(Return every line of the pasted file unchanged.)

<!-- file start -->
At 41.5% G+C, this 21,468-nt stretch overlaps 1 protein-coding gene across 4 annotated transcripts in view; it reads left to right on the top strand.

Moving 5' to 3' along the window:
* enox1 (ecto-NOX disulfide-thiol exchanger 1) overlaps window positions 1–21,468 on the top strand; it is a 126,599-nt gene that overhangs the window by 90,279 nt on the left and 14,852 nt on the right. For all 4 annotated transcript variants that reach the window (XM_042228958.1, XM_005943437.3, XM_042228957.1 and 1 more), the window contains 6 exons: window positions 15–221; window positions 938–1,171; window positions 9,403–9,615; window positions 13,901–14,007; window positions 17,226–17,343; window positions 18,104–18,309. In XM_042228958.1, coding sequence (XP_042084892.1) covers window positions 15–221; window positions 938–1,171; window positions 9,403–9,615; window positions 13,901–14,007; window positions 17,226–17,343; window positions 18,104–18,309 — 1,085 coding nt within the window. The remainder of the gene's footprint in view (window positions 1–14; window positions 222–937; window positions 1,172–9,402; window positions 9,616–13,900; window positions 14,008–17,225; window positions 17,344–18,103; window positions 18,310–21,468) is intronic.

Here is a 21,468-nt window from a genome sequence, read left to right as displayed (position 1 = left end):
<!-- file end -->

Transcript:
At 41.5% G+C, this 21,468-nt stretch overlaps 1 protein-coding gene across 4 annotated transcripts in view; it reads left to right on the top strand.

Moving 5' to 3' along the window:
* enox1 (ecto-NOX disulfide-thiol exchanger 1) overlaps window positions 1–21,468 on the top strand; it is a 126,599-nt gene that overhangs the window by 90,279 nt on the left and 14,852 nt on the right. For all 4 annotated transcript variants that reach the window (XM_042228958.1, XM_005943437.3, XM_042228957.1 and 1 more), the window contains 6 exons: window positions 15–221; window positions 938–1,171; window positions 9,403–9,615; window positions 13,901–14,007; window positions 17,226–17,343; window positions 18,104–18,309. In XM_042228958.1, coding sequence (XP_042084892.1) covers window positions 15–221; window positions 938–1,171; window positions 9,403–9,615; window positions 13,901–14,007; window positions 17,226–17,343; window positions 18,104–18,309 — 1,085 coding nt within the window. The remainder of the gene's footprint in view (window positions 1–14; window positions 222–937; window positions 1,172–9,402; window positions 9,616–13,900; window positions 14,008–17,225; window positions 17,344–18,103; window positions 18,310–21,468) is intronic.

Here is a 21,468-nt window from a genome sequence, read left to right as displayed (position 1 = left end):